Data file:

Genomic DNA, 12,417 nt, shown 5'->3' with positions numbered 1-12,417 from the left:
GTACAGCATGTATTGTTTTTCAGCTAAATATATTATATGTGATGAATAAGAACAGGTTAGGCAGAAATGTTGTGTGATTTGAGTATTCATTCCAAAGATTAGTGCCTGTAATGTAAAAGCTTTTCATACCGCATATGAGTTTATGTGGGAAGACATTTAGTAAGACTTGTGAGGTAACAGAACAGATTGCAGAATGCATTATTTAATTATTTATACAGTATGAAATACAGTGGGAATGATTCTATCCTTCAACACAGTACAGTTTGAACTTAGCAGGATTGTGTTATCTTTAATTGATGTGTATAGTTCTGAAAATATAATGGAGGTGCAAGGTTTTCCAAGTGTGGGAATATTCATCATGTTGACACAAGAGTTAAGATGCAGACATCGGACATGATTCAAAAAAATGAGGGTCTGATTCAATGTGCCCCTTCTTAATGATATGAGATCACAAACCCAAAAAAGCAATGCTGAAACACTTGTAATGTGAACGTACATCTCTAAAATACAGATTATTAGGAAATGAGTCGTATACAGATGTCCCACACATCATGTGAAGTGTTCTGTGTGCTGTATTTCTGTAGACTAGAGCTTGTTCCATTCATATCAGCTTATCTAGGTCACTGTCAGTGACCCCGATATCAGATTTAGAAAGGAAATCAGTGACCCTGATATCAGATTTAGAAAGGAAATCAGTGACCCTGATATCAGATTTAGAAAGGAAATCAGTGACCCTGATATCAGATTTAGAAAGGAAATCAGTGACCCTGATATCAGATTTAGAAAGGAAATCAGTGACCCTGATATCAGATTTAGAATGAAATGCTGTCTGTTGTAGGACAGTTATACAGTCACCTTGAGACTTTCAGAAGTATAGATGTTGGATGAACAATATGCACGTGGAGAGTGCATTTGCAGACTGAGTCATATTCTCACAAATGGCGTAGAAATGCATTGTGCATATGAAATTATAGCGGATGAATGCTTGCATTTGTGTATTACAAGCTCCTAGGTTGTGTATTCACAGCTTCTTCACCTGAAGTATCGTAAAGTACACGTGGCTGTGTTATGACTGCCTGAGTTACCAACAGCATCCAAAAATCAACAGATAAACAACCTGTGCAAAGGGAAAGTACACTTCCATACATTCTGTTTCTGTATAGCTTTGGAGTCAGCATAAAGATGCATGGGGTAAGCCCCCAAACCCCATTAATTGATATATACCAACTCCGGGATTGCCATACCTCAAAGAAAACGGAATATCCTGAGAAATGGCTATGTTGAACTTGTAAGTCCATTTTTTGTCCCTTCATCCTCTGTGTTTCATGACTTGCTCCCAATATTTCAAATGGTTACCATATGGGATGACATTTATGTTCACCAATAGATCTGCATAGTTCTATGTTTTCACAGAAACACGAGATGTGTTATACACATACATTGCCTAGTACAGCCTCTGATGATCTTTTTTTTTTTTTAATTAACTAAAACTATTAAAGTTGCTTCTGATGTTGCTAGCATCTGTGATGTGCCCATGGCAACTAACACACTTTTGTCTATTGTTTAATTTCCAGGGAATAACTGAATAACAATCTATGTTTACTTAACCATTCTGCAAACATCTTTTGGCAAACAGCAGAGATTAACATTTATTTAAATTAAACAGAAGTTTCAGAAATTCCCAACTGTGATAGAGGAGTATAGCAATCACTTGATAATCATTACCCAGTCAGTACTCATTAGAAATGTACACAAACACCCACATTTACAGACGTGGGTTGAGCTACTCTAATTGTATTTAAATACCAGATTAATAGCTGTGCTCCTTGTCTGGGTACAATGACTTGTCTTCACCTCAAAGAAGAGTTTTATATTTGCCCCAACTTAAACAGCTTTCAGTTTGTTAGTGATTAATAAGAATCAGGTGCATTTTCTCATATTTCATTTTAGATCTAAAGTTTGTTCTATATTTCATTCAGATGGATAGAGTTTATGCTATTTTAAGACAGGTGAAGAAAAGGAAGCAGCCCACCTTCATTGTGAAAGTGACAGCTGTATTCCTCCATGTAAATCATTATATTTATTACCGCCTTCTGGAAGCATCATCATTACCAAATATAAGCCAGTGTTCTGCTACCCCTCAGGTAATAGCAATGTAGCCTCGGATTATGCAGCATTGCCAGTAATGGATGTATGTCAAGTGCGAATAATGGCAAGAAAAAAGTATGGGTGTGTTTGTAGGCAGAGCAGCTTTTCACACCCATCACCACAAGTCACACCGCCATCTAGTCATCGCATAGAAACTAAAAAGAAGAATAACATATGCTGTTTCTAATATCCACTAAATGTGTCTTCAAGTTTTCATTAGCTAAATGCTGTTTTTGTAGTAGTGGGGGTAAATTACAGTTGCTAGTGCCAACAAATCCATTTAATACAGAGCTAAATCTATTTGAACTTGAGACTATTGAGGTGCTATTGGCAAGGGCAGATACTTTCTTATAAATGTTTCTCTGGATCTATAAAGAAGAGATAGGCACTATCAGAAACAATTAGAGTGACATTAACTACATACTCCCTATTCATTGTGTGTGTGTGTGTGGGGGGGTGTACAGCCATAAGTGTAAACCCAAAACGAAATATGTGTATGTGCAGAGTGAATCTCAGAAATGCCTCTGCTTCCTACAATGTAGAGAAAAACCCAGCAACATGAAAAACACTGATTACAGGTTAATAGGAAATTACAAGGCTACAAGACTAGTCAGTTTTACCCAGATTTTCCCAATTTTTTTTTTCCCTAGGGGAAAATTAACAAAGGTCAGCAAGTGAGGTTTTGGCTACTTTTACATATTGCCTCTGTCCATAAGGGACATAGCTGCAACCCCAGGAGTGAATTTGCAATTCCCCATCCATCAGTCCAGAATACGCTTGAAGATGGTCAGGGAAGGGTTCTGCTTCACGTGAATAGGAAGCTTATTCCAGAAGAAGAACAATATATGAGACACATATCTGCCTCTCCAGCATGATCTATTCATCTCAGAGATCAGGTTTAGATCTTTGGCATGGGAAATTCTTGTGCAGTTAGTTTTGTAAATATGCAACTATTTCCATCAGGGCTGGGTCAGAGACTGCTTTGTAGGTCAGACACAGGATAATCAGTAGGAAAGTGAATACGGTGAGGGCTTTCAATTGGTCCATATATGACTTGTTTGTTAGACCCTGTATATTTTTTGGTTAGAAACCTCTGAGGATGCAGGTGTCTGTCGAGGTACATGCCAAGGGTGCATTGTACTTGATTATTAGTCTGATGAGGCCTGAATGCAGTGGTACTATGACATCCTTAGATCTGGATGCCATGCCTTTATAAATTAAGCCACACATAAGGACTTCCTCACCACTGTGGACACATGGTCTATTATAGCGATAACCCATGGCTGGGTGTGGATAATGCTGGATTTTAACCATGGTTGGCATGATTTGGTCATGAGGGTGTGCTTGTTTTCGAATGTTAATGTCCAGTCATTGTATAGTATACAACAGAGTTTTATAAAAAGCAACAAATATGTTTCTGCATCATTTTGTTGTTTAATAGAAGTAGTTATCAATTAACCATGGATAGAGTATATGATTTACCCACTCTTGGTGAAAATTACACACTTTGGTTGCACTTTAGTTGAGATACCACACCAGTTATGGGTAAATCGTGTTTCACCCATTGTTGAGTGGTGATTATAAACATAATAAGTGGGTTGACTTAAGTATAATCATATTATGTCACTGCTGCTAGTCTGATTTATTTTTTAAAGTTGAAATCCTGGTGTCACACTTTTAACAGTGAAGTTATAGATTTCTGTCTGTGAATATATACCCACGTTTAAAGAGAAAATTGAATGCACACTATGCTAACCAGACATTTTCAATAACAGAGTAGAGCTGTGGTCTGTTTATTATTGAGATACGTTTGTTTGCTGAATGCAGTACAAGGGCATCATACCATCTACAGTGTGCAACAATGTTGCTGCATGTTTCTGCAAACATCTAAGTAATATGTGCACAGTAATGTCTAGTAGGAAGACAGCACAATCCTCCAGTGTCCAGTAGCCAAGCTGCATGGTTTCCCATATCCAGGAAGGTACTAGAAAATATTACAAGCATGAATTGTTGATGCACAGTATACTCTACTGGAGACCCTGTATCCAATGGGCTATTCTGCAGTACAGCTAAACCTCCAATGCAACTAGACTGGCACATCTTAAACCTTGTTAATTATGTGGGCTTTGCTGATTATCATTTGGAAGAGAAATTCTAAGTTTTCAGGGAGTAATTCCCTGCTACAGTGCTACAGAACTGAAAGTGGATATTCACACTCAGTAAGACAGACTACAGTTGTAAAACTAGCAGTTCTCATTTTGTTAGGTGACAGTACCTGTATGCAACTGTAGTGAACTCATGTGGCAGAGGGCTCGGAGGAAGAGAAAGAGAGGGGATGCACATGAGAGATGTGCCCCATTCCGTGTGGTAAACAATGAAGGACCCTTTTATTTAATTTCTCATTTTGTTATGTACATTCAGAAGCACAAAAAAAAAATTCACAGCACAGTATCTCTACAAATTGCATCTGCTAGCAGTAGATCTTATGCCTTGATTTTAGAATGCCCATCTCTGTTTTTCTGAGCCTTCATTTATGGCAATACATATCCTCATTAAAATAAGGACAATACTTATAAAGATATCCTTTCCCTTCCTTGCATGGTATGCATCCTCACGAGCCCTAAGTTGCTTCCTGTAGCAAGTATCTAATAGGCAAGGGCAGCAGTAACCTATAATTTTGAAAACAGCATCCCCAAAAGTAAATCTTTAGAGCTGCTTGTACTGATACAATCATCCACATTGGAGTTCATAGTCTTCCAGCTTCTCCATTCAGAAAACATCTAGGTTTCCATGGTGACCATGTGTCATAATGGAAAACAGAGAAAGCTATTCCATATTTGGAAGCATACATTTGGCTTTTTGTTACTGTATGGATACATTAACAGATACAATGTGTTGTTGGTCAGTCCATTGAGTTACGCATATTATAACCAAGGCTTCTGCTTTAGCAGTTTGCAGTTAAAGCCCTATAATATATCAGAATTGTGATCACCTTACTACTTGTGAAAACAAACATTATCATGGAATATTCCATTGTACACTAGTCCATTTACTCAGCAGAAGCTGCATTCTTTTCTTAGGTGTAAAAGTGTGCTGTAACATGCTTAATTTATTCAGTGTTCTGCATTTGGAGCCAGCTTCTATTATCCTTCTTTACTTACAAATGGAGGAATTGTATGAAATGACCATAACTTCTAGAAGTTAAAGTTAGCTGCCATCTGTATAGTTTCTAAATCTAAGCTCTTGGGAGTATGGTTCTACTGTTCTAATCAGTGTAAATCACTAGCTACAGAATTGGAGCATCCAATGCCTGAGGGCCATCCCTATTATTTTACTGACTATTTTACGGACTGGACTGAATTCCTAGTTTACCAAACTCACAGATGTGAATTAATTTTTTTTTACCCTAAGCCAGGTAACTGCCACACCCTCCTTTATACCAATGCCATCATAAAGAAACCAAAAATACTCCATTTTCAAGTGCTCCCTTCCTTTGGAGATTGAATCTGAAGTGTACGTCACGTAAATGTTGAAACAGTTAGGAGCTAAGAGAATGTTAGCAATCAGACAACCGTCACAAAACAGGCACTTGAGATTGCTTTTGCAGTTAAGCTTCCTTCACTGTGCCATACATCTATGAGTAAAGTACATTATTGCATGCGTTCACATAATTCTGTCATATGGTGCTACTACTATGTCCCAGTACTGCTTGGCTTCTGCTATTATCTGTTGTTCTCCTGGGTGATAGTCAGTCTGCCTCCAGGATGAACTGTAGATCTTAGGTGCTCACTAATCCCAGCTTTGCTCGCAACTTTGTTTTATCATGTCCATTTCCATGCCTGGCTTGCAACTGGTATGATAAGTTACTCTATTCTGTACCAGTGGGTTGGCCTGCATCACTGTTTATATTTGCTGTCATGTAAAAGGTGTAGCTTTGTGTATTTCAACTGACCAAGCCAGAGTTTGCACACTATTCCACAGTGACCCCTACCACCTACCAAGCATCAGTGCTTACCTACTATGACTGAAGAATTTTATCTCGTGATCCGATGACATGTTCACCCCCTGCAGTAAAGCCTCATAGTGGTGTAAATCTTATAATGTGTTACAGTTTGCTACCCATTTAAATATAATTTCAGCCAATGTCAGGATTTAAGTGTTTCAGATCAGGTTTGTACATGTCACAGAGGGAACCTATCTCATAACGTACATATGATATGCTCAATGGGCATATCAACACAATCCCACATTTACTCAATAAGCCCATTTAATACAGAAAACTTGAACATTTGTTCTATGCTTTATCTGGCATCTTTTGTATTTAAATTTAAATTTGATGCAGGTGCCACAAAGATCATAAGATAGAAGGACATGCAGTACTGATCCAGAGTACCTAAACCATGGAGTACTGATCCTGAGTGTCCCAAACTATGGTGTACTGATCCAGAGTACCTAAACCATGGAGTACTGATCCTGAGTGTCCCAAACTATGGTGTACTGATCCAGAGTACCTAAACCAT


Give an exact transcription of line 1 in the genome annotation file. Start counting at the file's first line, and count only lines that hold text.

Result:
Genomic DNA, 12,417 nt, shown 5'->3' with positions numbered 1-12,417 from the left: